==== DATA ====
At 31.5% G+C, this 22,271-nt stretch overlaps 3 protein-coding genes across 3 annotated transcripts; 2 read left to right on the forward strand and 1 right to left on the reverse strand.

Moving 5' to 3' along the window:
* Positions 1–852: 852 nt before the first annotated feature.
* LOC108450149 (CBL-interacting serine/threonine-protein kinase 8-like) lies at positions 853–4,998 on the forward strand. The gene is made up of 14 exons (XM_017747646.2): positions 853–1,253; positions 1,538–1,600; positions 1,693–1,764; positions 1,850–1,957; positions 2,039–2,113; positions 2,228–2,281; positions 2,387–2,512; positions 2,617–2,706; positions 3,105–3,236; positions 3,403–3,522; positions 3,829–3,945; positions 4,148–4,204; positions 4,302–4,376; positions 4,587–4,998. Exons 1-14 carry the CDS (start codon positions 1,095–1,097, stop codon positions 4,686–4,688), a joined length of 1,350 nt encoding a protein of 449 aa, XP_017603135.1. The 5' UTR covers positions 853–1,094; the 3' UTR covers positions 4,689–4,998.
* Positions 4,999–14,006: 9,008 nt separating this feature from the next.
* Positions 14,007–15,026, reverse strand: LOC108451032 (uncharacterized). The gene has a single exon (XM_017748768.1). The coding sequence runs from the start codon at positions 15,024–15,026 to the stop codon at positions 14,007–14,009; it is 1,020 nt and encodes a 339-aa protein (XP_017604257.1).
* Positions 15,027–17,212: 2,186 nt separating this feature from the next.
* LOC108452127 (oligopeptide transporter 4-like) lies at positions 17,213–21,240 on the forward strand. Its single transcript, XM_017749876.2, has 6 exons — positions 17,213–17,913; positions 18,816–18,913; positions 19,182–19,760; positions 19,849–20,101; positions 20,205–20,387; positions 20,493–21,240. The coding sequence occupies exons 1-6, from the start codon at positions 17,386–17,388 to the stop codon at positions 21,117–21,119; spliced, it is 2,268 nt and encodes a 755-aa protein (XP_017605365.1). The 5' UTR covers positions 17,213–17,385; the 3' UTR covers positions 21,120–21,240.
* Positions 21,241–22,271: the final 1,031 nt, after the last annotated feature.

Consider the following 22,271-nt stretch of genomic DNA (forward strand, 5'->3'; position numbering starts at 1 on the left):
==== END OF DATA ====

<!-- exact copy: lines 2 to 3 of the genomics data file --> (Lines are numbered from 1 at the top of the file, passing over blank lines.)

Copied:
Moving 5' to 3' along the window:
* Positions 1–852: 852 nt before the first annotated feature.